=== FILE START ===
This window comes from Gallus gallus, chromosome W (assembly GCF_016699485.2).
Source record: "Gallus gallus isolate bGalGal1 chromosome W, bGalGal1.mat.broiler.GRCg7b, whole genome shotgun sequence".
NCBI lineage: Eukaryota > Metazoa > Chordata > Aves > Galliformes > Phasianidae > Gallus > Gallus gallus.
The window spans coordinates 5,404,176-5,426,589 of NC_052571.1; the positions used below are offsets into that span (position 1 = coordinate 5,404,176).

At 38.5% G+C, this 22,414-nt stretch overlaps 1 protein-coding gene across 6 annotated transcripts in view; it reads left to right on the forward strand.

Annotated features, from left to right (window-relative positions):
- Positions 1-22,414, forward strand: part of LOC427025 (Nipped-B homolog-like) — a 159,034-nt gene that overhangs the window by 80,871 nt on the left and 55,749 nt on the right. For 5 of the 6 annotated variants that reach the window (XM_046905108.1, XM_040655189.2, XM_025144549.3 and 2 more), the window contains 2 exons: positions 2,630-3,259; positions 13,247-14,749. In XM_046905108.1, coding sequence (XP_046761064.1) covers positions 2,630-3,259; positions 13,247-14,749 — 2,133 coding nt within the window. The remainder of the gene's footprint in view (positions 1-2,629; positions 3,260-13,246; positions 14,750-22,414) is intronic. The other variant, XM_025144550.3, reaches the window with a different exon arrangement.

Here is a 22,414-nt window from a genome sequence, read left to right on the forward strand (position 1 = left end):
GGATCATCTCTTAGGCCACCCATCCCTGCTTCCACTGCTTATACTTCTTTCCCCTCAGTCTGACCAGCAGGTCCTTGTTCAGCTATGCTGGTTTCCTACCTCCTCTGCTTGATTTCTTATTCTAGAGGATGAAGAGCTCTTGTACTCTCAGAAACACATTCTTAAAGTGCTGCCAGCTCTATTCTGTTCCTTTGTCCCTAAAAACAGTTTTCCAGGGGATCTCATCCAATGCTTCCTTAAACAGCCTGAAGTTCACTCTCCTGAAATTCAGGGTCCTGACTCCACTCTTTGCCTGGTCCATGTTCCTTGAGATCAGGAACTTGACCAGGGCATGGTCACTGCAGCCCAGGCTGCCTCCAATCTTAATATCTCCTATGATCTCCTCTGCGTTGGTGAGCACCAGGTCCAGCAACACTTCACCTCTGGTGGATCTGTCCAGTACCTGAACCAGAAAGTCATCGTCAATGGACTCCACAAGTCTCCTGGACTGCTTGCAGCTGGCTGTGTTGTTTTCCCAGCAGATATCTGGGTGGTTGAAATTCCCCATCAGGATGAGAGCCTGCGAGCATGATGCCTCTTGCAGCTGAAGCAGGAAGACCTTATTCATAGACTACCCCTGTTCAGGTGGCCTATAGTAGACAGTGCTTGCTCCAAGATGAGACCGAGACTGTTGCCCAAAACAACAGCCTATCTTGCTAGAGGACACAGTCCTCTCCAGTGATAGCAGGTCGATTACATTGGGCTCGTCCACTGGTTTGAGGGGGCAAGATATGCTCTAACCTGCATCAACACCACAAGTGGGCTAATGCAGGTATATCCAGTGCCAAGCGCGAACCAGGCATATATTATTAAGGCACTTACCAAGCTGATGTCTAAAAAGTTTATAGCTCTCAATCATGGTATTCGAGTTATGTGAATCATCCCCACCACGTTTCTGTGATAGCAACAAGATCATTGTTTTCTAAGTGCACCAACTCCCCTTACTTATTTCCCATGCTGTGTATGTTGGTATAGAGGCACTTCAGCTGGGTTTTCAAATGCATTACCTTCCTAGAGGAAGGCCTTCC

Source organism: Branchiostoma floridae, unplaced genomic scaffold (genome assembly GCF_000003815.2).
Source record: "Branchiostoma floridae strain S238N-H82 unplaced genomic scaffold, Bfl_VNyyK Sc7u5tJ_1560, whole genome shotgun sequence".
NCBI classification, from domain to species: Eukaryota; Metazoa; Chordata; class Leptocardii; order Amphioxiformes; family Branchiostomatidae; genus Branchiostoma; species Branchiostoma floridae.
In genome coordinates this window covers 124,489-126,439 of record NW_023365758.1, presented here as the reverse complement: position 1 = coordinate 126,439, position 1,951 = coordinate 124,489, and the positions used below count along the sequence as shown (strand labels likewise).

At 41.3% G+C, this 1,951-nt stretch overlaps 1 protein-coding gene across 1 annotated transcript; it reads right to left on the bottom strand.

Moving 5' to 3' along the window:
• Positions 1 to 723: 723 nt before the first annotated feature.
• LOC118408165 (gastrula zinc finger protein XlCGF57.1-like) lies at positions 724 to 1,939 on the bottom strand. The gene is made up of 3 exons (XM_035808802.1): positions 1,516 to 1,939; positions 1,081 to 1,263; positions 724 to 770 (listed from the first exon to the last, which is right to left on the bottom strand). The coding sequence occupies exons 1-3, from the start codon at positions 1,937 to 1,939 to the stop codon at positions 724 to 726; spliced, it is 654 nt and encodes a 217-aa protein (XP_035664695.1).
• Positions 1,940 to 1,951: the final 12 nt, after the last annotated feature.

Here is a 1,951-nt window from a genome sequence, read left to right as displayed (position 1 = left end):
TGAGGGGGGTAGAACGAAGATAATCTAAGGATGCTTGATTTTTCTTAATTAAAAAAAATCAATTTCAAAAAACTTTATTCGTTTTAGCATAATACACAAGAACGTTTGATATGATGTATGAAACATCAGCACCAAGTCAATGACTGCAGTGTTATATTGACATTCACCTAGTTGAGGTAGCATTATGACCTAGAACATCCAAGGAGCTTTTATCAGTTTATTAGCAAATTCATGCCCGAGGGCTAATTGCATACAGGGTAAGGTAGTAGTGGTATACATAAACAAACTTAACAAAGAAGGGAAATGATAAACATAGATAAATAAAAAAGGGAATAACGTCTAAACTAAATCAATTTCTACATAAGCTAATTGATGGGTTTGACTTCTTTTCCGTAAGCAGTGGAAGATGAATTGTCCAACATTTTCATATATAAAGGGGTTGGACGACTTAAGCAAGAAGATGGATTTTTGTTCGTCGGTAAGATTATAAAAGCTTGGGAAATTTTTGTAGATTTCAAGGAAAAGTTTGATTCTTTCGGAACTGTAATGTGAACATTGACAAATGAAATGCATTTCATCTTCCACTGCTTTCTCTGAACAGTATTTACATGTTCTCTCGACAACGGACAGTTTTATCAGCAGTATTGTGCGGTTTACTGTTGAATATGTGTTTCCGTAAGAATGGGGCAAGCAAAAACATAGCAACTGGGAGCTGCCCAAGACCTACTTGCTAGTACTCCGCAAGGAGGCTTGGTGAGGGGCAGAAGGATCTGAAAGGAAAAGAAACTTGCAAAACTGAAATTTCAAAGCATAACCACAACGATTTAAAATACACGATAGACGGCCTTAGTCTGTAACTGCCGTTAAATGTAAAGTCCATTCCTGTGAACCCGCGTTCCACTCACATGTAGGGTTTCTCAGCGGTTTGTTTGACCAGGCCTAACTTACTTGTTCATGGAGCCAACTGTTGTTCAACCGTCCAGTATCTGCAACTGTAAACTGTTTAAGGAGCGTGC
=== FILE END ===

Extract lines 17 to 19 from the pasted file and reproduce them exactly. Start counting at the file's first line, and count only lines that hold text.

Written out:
• LOC118408165 (gastrula zinc finger protein XlCGF57.1-like) lies at positions 724 to 1,939 on the bottom strand. The gene is made up of 3 exons (XM_035808802.1): positions 1,516 to 1,939; positions 1,081 to 1,263; positions 724 to 770 (listed from the first exon to the last, which is right to left on the bottom strand). The coding sequence occupies exons 1-3, from the start codon at positions 1,937 to 1,939 to the stop codon at positions 724 to 726; spliced, it is 654 nt and encodes a 217-aa protein (XP_035664695.1).
• Positions 1,940 to 1,951: the final 12 nt, after the last annotated feature.

Here is a 1,951-nt window from a genome sequence, read left to right as displayed (position 1 = left end):